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Gene Mapping Using Markers of Bactrocera Tryoni Report

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Updated: Jul 12th, 2021

Introduction

Bacterocera tryoni, a serious pest of diverse fruits and vegetables, belongs to the family of Tephritidae and is native to Australia, particularly the state of Queensland. It is an appropriate model insect that the study used to illustrate genetic linkage and mapping of visible and molecular markers of the white gene. According to Gilchrist et al. (2014), tephritid fruit flies live in colonies that permit sympatric speciation and the maintenance of pure strains. Moreover, B. tryoni flies are easy to manipulate to get desired hybrids because they have a flexible mating pattern that allows male back cross without the interference of crossing over during meiosis. Comparatively, B. tryoni has white recessive marks on its thorax, which are homologous to white eyes of Drosophila melanogaster. The mapping of the white gene on different chromosomes and microsatellite loci suggests the existence of a linkage to the visible white marks.

Gene mapping is essential to create a genetic linkage between the visible white marks and white gene in B. tryoni. In the experiment, male back cross enabled the identification and differentiation of the nature of linkage that exists between the white marks and the white gene. The presence of simple sequence repeats (SSRs) and single nucleotide polymorphisms (SNPs) in the white gene permits RFLP to generate fragments of different lengths. The targeted region of the white gene comprises of 680bp with conserved restriction site (GTAC) and polymorphic restriction site (GTWC) for Rsal. When digested with Rsal, the conserved restriction site in one allele (b) generates two fragments (550bp and 130bp), whereas both conserved and polymorphic restriction sites give three fragments (360bp, 190bp, and 130bp) in another allele (a). RFLP is a molecular marker that effectively differentiates the two alleles of the white gene and enhances the creation of the genetic linkage of white marks. Hence, the purpose of the laboratory report is to describe how amplification of the white gene, restriction fragment lengths, and association analysis lead to the formation of the genetic map that links it to white marks.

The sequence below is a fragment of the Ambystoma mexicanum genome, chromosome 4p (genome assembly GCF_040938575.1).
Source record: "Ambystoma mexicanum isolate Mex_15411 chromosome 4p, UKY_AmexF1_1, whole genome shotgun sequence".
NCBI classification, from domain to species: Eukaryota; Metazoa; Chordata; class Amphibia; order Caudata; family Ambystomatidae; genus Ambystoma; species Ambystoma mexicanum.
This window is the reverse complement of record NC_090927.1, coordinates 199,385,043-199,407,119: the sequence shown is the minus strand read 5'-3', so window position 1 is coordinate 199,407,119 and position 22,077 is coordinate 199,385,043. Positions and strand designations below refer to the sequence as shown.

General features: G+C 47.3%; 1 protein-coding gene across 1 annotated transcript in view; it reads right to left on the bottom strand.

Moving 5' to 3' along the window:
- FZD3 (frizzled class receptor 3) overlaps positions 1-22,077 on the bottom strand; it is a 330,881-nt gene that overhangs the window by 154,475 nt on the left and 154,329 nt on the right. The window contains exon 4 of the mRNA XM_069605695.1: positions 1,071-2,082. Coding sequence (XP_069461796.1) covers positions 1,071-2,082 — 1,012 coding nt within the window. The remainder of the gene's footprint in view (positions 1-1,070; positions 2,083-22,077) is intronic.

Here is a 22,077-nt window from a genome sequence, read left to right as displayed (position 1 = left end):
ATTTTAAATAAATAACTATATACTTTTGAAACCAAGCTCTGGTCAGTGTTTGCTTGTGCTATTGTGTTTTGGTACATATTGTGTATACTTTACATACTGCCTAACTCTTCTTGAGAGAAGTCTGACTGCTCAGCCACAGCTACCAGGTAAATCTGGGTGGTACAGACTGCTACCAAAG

Methods

The parental cross was conducted between two stocks of flies to get the first generation progeny (F1). For white marks, male parent flies in one stock were homozygous wild-types with conserved and polymorphic restriction sites for Rsal (wm+/wm+ Ra /Ra), while female flies in another stock were homozygous mutants with a conserved restriction site for Rsal (wm/wm Rb/Rb). Subsequently, the male back cross was done and genotypes and phenotypes of the second generation progeny (G2) were recorded. The ratios of genotypes and phenotypes were determined and compared to expected ones in linked and unlinked genes.